The Spanish woman – always the game changer!
Kluwer Trademark Blog
April 20, 2016
Please refer to this post as:, ‘The Spanish woman – always the game changer!’, Kluwer Trademark Blog, April 20 2016, http://trademarkblog.kluweriplaw.com/2016/04/20/ithe-spanish-woman-always-the-game-changer/
The relevance of the graphic element in the comparison of figurative signs and the application of the “principle of continuity of registration”.
In two different decisions, rendered within a fortnight of each other, the Spanish Supreme Court decided to accept the registration of the trademark “La Española” plus graphics but deny the registration of the trademark “La Española” without graphics. Both marks were applied for by the oldest Spanish olive oil manufacturer ACEITES DEL SUR – COOSUR, to protect “oil and edible fats” in class 29, and opposed by the producer of stuffed olives LA ESPAÑOLA ALIMENTARIA LA ALCOYANA, S.A.
In the first decision, rendered on 9 February 2016, the conflicting marks were the following:
Selection of the opponent marks:
The Spanish PTO had denied the application finding likelihood of confusion with the opponent’s trademarks. On appeal, this decision was overturned. Despite the identity of the verbal element “La Española”, the Supreme Court held that the addition of image of a traditionally dressed woman, with flowers in her hair and a clay pot in her hands, made the marks sufficiently different.
The Supreme Court based this decision on an additional criterion, the so-called “principle of continuity of registration” (“principio de continuidad registral”), an old principle of the Spanish trademark law, whereby the existence of an equivalent older registered right of the applicant must be taken into account when judging the registrability of a new application in the light of a third party mark which was acquired in between the applicant’s marks. It is questionable, though, whether this principle is still consistent with European and the current Spanish trademark law.
However, the Supreme Court took this principle into consideration, which tipped the balance in the applicant’s favour: the applicant owned a number of registered trademarks prior to the opponent’s including the image of the Spanish woman as depicted in the new application So, adding to the low distinctive word element “La Española” a graphic element, which was registered decades ago, being well-known and having coexisted with the opponent trademarks for years, the application could not be considered as a new trademark but as an extension, derivation or modernization of the prior existing trademarks of the same applicant.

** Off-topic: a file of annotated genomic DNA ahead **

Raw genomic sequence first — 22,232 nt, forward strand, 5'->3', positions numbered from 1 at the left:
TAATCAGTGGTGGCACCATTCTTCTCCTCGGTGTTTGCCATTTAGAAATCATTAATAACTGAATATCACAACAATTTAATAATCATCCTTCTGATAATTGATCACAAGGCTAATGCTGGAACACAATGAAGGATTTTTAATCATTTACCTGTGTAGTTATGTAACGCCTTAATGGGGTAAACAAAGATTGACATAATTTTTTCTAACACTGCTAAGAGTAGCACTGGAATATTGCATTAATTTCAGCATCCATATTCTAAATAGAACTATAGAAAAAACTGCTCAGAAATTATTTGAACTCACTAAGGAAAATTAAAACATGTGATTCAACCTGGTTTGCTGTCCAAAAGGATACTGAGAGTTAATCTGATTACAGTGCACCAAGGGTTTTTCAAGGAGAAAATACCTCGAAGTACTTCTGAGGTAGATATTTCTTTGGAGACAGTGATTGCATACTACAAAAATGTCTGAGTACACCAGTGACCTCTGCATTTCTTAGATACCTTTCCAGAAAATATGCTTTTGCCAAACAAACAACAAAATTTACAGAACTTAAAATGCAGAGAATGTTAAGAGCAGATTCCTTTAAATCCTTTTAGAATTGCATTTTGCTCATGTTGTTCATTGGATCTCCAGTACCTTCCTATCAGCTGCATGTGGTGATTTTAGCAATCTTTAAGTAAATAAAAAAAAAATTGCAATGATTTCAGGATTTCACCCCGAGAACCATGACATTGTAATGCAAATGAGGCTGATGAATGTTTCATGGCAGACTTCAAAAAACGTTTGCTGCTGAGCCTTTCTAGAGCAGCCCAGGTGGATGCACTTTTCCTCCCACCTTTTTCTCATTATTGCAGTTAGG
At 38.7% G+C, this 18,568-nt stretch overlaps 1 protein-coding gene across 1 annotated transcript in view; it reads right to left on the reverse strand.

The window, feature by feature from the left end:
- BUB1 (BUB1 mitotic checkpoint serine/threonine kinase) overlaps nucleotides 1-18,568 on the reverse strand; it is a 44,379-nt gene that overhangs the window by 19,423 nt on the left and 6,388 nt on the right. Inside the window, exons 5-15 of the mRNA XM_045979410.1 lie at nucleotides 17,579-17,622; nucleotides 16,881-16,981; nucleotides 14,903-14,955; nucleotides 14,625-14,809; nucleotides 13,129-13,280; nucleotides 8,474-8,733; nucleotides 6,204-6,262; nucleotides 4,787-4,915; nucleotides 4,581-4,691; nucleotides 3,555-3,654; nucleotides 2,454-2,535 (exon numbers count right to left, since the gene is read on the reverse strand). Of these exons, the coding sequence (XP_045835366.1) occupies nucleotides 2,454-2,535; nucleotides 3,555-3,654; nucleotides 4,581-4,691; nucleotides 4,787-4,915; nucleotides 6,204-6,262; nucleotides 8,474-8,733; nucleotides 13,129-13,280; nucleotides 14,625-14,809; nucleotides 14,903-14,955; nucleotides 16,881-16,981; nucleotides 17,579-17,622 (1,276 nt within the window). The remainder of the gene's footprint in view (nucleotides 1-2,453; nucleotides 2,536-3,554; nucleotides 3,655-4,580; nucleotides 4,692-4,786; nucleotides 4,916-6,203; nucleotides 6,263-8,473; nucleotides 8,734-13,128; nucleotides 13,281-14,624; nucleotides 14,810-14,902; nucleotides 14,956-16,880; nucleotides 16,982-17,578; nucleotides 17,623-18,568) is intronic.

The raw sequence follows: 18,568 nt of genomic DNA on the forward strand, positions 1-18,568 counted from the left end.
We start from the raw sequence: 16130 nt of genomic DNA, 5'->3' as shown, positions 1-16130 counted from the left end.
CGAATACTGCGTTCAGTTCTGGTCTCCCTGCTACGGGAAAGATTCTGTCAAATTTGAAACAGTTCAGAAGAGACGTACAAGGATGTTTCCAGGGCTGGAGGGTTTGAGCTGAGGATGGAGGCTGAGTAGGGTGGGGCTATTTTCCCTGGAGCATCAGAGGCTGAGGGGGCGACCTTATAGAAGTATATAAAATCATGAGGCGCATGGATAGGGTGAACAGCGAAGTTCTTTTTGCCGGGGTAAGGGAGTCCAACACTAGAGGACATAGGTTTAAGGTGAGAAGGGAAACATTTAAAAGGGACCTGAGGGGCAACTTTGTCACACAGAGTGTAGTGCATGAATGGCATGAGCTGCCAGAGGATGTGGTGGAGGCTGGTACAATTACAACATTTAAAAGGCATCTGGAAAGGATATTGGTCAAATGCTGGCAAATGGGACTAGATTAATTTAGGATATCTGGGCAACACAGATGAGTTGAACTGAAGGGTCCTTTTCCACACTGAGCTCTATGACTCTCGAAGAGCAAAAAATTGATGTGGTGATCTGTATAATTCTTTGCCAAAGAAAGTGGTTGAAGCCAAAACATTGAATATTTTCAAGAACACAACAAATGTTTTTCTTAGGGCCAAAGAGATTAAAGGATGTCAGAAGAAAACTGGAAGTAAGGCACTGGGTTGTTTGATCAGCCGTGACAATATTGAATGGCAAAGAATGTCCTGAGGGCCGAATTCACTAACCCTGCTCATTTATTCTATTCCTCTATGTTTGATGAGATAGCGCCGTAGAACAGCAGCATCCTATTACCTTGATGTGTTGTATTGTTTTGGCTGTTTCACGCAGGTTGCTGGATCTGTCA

In its second decision of 23 February 2016, the Supreme Court; contrary to the above referred decision, considered that the principle of continuity of registration did not apply. The conflicting trademarks were the following:
Selection of the opponent marks:
In this case, the new application was not seen as an extension of the previous trademarks of the applicant, but a new trademark, which must stand the full test of assessment of likelihood of confusion in the light of the opponent’s marks.
As in the previous decision, the Supreme Court, after applying the common principles of the European case-law for the overall assessment of likelihood of confusion, applied additional criteria in support of the decision to deny registration. Indeed, in the comparison of signs the Supreme Court not only took into consideration the conflicting trademarks, but also the whole trademark portfolio of both companies, leading to the conclusion that the application revealed a clear intention to visually approach the opponents trademarks, in other words, that the applicant had changed the traditional design of its old trademarks to get closer to the opponent’s trademarks. It was pointed out that in the previous applicant’s trademarks the word element “La Española” was contained within a graphic form similar to a paper scroll, but in the new application the word element was contained in a graphic form similar to a wave or a flying flag, which was the traditional graphic used by the opponent in its trademarks.
Old and new design used by the applicant :
That means that the Supreme Court took the applicant’s intentions into consideration – a somewhat surprising criterion in the assessment of likelihood of confusion.
In this blogger’s opinion, both decisions reached the right conclusions, however not necessary by applying the right rules. Reliance on outdated rules or other criteria more appropriate for the assessment in unfair competition cases, can only introduce uncertainty and create confusion.